With so many streaming services available at our fingertips these days, the sheer volume of choice means that it can be difficult to sift through the hundreds of titles to find something worth watching. (God be with the days when our only problem was picking something random on Netflix and hoping for the best.)

We've already given you selections on RTÉ Player and Netflix, for starters - here, we pick five of the best shows on Prime Video that are worth your time.


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There are several top-tier series on Prime Video, but we'd go as far as to say that The Boys is almost worth the subscription fee alone. If you’ve heard of the show - which has been one of Prime’s biggest successes to date - and were turned off by the ‘superhero’ element of it, don’t worry: this is as far from Marvel territory as you can get. Based on Garth Ennis and Darick Robertson’s comic book of the same name, ‘The Boys’ is set in a world exactly like our own, it follows the fortunes of ‘The Seven’, a particular group of humans born with superpowers - or ‘supes’, as they’re known - who have become beloved-yet-corrupt cultural icons, thanks to a shady corporation called Vought International. ‘The Boys’ are the vigilantes, led by Billy Butcher (Karl Urban) who hold a grudge against Vought and will do whatever it takes to tear their empire down. The sharp script is superb, the acting is wonderful, and in the character of Homelander (Antony Starr), it has one of the best villains ever seen on TV. It’s dark, it’s violent and it’s certainly not for the faint of heart - but across three seasons, it has been endlessly entertaining.


Even if The Marvelous Mrs. Maisel (note the American English spelling) wasn’t a joy to behold in terms of its writing, storyline and acting, it is one of the most visually gorgeous shows on TV at the moment. The costumes! The sets! Set in the late 1950s and early 1960s, it tells the story of Miriam ‘Midge’ Maisel, a housewife and mother-of-two in New York who finds that she has a hidden talent: stand-up comedy. Needless to say, becoming a successful comic during that era wasn’t easy for a woman (there is speculation that Joan Rivers was an inspiration). Over the course of four seasons, we see how Midge tries to pursue her dream, navigating both the male-dominated comedy world and her turbulent personal relationships in a bid to ‘make it’. It’s stylish, witty and seriously sharp - and Rachel Brosnahan, who plays the titular Mrs. Maisel, is superb.


If you're looking for a comedy series that will fill a gap and entertain you without being too much of a drag on either your time or your brain capacity, 'Hacks’ is the one. The 30-minute-long episodes have both comedy and pathos in abundance. Troubled young comedy writer Ava (Hannah Einbinder) is out of work and out of favour after tweeting a dodgy joke that landed badly; her frazzled manager pairs her with fictional comedy legend Deborah Vance (the brilliant Jean Smart), whose own long-running Las Vegas residency is on the rocks. After initially clashing in a variety of amusing manners, the pair come to a grudging understanding of each other, as they work to find a partnership that is mutually beneficial for both of them. There is so much to love about this multifaceted two-season show, not least the occasionally dark turn it takes; just give it a go.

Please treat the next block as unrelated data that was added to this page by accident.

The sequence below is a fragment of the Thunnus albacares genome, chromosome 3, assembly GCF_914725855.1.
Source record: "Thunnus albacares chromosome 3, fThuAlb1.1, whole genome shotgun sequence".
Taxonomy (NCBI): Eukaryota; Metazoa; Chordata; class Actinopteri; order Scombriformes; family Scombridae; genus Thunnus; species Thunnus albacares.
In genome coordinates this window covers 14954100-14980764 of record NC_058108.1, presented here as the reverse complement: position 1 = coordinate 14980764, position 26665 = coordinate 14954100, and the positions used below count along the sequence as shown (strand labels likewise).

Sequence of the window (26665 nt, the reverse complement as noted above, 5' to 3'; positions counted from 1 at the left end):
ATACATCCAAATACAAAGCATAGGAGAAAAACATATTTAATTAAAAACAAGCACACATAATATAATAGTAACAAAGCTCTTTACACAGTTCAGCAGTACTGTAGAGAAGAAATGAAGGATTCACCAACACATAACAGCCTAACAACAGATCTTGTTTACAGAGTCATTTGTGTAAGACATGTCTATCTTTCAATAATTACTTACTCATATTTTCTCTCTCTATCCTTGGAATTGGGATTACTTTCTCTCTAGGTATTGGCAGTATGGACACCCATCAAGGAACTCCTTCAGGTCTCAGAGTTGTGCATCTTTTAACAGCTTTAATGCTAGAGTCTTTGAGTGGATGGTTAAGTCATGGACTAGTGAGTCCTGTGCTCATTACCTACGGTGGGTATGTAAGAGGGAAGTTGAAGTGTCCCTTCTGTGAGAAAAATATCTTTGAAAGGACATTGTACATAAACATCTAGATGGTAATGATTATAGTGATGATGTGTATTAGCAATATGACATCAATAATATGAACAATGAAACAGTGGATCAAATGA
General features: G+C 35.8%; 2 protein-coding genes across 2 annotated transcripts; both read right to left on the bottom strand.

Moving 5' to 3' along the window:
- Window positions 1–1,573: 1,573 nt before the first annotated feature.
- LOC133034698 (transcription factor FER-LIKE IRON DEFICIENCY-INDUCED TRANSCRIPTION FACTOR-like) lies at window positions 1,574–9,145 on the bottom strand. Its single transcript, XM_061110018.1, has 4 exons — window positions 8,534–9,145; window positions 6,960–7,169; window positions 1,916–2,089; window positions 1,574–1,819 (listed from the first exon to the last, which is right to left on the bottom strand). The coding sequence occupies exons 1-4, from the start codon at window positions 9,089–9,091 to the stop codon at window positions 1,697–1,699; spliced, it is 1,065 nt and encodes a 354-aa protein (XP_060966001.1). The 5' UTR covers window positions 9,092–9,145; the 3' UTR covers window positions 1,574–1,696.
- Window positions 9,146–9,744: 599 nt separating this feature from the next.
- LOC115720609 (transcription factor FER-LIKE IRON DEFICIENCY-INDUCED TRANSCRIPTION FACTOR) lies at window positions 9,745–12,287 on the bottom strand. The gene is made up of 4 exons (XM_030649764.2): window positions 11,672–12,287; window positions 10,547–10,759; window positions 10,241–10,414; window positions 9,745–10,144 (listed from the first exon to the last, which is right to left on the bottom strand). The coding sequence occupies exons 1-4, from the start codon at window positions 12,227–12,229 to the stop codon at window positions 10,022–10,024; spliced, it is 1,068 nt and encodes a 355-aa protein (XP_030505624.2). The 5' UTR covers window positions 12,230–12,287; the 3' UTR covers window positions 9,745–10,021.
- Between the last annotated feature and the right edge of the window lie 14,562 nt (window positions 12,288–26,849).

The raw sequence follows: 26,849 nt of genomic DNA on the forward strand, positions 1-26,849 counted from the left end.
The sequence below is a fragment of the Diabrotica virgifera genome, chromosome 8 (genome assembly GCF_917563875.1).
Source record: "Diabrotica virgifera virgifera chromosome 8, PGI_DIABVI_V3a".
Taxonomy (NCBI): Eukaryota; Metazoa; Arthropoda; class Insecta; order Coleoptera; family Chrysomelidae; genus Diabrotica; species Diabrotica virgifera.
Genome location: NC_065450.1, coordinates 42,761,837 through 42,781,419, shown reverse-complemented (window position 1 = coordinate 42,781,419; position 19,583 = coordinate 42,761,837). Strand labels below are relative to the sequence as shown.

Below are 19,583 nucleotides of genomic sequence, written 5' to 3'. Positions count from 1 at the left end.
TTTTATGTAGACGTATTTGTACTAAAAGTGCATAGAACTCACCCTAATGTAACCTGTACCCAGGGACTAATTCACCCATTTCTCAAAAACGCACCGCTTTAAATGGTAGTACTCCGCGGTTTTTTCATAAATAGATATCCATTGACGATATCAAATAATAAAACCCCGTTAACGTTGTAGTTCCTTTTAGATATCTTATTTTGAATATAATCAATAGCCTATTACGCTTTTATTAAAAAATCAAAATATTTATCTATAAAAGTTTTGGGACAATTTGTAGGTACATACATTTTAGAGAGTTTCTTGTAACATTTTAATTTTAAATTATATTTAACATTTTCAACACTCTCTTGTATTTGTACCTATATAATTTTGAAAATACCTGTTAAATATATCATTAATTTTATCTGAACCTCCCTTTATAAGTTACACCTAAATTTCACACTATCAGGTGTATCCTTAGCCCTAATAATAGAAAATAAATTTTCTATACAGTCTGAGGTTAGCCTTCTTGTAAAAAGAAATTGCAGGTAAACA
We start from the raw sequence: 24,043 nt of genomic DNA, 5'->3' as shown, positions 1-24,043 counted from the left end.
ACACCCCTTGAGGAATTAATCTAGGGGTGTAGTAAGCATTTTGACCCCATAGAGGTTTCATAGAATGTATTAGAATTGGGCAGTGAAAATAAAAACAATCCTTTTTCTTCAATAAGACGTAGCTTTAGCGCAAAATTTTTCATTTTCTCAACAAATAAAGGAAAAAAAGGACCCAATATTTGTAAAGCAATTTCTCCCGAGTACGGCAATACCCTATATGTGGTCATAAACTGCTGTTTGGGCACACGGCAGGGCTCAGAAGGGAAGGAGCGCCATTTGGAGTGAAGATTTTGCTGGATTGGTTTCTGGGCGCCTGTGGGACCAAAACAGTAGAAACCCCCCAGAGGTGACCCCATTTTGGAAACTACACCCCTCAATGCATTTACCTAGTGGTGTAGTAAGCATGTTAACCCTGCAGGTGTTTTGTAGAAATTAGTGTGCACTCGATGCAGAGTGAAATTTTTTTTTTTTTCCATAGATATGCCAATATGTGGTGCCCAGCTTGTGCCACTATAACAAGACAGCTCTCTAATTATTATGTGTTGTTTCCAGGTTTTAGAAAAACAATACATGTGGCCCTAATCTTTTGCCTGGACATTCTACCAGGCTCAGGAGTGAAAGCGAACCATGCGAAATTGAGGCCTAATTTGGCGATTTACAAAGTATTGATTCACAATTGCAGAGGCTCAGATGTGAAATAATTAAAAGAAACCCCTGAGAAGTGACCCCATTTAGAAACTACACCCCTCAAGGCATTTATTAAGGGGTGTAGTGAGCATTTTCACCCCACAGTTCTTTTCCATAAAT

A sci-fi western series set on a cowboy ranch in Wyoming? It sounds slightly preposterous, but Outer Range is one of the most original and brilliantly-told dramas you'll watch this year. Josh Brolin plays rancher Royal Abbott, a man attempting to keep his grown-up family (his wife, two sons and granddaughter) together following the recent unexplained disappearance of his daughter-in-law. One day, an enigmatic drifter called Autumn shows up asking to camp on his land; soon after, Royal discovers an otherworldly black void on one of his pastures, and his world begins to unravel when one of his sons brings serious trouble to his door. Many sci-fi shows require a suspension of disbelief, but Brolin and his castmates - not to mention the excellent directing and writing - make Outer Range that rare beast: a series that is equal parts unsettling, mysterious and compelling.


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If you're looking for an easy watch with some familiar faces in the mix, Modern Love will be right up your street. An anthology series developed (and mostly directed) by Dublin’s own John Carney (Once), these stories are based on the long-running New York Times column of the same name and explore love in all its forms: romantic love, platonic love, familial love, lost love, rekindled love, all based in the Big Apple. They are sweet, short and well-made standalone stories, little capsules of feelgood television perfect for turning on when you want to switch off. Big names including Dev Patel, Anne Hathaway, Ed Sheeran, Minnie Driver, Tina Fey and Kit Harington turn up across its two seasons, while you’ll recognise a few Irish faces, too - from Jack Reynor to Don Wycherley and Andrew Scott.